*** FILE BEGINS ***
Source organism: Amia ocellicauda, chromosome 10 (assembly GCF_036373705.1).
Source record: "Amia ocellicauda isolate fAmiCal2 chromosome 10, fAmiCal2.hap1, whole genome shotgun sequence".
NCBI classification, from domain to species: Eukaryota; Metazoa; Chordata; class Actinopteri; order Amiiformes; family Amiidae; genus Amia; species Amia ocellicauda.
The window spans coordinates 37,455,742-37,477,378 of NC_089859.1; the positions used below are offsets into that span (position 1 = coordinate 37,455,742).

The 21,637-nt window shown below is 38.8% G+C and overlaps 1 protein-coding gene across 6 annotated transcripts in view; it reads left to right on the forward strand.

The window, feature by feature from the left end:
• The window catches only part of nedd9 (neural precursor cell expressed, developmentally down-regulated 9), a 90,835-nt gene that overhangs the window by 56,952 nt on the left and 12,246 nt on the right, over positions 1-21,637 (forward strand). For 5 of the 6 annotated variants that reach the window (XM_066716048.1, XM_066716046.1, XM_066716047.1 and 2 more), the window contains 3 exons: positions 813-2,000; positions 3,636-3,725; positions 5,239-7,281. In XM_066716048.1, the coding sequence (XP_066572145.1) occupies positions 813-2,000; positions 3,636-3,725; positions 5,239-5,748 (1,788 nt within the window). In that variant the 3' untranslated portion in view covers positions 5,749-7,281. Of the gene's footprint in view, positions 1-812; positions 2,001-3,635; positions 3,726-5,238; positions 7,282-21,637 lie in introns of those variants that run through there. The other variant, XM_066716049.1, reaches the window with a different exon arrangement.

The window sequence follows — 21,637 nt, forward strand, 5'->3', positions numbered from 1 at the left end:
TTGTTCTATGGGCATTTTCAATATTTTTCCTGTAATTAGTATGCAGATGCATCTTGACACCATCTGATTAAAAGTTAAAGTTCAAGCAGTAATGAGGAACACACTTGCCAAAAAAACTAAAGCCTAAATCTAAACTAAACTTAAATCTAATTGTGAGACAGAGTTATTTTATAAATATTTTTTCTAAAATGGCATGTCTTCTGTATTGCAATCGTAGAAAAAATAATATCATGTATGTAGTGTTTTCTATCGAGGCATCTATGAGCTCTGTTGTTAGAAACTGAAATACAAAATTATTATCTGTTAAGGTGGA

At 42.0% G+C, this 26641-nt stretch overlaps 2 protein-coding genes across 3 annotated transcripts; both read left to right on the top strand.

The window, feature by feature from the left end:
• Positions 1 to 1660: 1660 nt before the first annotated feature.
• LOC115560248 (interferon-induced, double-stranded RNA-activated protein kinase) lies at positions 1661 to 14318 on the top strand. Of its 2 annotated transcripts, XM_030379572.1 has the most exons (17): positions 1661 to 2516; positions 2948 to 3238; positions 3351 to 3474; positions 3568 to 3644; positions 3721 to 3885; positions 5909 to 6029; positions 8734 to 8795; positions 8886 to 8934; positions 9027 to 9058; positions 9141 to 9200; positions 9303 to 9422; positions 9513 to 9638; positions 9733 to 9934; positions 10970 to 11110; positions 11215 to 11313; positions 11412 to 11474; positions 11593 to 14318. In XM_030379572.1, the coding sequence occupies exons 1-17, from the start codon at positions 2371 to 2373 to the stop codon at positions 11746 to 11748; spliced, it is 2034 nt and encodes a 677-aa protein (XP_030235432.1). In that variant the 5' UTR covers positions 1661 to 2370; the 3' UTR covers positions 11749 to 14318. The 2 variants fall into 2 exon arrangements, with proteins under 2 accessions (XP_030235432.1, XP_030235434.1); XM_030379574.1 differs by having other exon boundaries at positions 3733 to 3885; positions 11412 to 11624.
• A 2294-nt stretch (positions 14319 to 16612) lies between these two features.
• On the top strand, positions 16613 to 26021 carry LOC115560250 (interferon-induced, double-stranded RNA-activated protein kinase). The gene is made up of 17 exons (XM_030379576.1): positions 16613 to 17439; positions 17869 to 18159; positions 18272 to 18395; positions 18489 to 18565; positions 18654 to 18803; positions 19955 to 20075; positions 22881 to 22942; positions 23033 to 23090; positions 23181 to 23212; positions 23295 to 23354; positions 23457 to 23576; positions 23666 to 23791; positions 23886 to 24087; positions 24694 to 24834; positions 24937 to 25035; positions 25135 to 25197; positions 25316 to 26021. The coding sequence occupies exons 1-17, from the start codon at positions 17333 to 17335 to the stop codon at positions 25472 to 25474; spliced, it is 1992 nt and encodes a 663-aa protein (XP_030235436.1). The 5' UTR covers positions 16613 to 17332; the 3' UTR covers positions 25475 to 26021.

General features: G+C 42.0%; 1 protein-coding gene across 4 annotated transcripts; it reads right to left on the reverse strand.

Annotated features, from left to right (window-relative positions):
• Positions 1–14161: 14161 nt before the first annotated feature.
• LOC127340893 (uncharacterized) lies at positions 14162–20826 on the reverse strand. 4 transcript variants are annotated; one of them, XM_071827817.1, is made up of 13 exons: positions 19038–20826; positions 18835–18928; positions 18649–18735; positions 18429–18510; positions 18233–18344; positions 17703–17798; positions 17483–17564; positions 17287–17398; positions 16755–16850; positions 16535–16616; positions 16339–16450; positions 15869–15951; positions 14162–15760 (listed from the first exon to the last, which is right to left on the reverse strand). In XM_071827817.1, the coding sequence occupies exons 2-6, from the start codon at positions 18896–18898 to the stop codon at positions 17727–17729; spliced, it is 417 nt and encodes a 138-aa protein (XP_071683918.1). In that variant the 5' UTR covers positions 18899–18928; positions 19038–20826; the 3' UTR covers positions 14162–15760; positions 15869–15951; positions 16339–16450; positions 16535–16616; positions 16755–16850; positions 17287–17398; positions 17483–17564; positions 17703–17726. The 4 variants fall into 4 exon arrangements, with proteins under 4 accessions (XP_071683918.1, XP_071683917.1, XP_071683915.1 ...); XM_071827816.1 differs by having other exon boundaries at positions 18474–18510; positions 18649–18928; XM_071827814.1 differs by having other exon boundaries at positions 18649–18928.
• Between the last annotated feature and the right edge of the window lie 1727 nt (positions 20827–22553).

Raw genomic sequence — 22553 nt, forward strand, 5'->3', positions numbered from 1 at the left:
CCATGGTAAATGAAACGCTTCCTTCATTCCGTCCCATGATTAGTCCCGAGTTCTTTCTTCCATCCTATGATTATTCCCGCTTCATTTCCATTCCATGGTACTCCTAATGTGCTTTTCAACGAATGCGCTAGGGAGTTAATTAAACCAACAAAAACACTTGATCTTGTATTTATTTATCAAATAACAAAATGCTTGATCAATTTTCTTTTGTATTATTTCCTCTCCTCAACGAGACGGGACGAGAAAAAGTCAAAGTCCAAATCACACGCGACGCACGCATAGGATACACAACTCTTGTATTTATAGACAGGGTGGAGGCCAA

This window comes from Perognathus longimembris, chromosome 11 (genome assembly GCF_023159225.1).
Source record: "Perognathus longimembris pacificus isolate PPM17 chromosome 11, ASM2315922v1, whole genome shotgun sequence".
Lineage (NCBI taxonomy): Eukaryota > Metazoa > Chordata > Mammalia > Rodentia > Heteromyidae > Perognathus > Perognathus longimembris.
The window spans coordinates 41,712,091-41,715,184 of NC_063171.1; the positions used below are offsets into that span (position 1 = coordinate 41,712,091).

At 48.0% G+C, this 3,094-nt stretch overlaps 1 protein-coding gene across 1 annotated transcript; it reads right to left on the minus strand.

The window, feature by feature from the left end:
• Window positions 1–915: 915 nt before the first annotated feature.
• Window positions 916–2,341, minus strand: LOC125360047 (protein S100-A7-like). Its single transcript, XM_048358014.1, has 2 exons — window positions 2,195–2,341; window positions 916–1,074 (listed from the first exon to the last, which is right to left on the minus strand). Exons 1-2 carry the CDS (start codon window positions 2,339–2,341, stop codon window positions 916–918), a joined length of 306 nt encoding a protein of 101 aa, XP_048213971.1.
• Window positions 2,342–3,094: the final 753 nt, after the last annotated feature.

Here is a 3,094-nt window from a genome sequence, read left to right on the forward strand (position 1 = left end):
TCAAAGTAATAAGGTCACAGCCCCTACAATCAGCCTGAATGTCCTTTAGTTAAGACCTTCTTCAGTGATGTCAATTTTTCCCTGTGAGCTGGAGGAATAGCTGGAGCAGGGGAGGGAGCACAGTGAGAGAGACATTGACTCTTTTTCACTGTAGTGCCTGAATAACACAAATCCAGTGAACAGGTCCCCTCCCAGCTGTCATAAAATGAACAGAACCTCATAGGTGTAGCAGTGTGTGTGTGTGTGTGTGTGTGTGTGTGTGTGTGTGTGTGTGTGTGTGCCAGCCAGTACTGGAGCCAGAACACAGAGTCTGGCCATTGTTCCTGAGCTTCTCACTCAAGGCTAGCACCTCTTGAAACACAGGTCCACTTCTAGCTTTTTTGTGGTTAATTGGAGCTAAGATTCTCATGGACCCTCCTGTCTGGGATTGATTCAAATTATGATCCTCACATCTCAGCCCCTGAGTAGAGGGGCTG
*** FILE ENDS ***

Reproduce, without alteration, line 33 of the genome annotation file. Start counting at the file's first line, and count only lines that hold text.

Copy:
TCAAAGTAATAAGGTCACAGCCCCTACAATCAGCCTGAATGTCCTTTAGTTAAGACCTTCTTCAGTGATGTCAATTTTTCCCTGTGAGCTGGAGGAATAGCTGGAGCAGGGGAGGGAGCACAGTGAGAGAGACATTGACTCTTTTTCACTGTAGTGCCTGAATAACACAAATCCAGTGAACAGGTCCCCTCCCAGCTGTCATAAAATGAACAGAACCTCATAGGTGTAGCAGTGTGTGTGTGTGTGTGTGTGTGTGTGTGTGTGTGTGTGTGTGTGTGTGCCAGCCAGTACTGGAGCCAGAACACAGAGTCTGGCCATTGTTCCTGAGCTTCTCACTCAAGGCTAGCACCTCTTGAAACACAGGTCCACTTCTAGCTTTTTTGTGGTTAATTGGAGCTAAGATTCTCATGGACCCTCCTGTCTGGGATTGATTCAAATTATGATCCTCACATCTCAGCCCCTGAGTAGAGGGGCTG